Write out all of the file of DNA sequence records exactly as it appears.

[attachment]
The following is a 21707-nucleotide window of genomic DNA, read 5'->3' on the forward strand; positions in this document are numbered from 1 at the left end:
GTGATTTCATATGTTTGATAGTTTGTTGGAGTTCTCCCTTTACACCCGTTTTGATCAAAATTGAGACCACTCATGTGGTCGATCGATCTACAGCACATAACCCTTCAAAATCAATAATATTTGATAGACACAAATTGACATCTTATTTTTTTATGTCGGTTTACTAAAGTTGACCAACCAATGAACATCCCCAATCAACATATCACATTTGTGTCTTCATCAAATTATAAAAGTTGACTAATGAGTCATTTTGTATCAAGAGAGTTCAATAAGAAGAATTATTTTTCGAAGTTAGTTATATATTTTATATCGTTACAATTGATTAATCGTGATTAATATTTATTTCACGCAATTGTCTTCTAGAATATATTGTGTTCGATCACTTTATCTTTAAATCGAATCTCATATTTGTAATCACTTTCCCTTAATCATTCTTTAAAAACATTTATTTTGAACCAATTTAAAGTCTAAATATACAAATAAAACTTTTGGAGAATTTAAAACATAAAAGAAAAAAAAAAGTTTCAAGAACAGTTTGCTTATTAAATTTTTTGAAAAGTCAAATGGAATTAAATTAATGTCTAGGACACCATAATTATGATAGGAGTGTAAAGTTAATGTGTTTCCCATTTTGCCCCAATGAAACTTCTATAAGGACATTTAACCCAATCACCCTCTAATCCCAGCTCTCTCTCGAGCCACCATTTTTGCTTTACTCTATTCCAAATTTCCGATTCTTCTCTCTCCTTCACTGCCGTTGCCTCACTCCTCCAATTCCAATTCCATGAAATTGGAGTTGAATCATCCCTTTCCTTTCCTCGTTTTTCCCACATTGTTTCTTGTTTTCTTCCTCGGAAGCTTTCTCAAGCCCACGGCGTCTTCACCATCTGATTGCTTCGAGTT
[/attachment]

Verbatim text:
The following is a 21707-nucleotide window of genomic DNA, read 5'->3' on the forward strand; positions in this document are numbered from 1 at the left end:
GTGATTTCATATGTTTGATAGTTTGTTGGAGTTCTCCCTTTACACCCGTTTTGATCAAAATTGAGACCACTCATGTGGTCGATCGATCTACAGCACATAACCCTTCAAAATCAATAATATTTGATAGACACAAATTGACATCTTATTTTTTTATGTCGGTTTACTAAAGTTGACCAACCAATGAACATCCCCAATCAACATATCACATTTGTGTCTTCATCAAATTATAAAAGTTGACTAATGAGTCATTTTGTATCAAGAGAGTTCAATAAGAAGAATTATTTTTCGAAGTTAGTTATATATTTTATATCGTTACAATTGATTAATCGTGATTAATATTTATTTCACGCAATTGTCTTCTAGAATATATTGTGTTCGATCACTTTATCTTTAAATCGAATCTCATATTTGTAATCACTTTCCCTTAATCATTCTTTAAAAACATTTATTTTGAACCAATTTAAAGTCTAAATATACAAATAAAACTTTTGGAGAATTTAAAACATAAAAGAAAAAAAAAAGTTTCAAGAACAGTTTGCTTATTAAATTTTTTGAAAAGTCAAATGGAATTAAATTAATGTCTAGGACACCATAATTATGATAGGAGTGTAAAGTTAATGTGTTTCCCATTTTGCCCCAATGAAACTTCTATAAGGACATTTAACCCAATCACCCTCTAATCCCAGCTCTCTCTCGAGCCACCATTTTTGCTTTACTCTATTCCAAATTTCCGATTCTTCTCTCTCCTTCACTGCCGTTGCCTCACTCCTCCAATTCCAATTCCATGAAATTGGAGTTGAATCATCCCTTTCCTTTCCTCGTTTTTCCCACATTGTTTCTTGTTTTCTTCCTCGGAAGCTTTCTCAAGCCCACGGCGTCTTCACCATCTGATTGCTTCGAGTT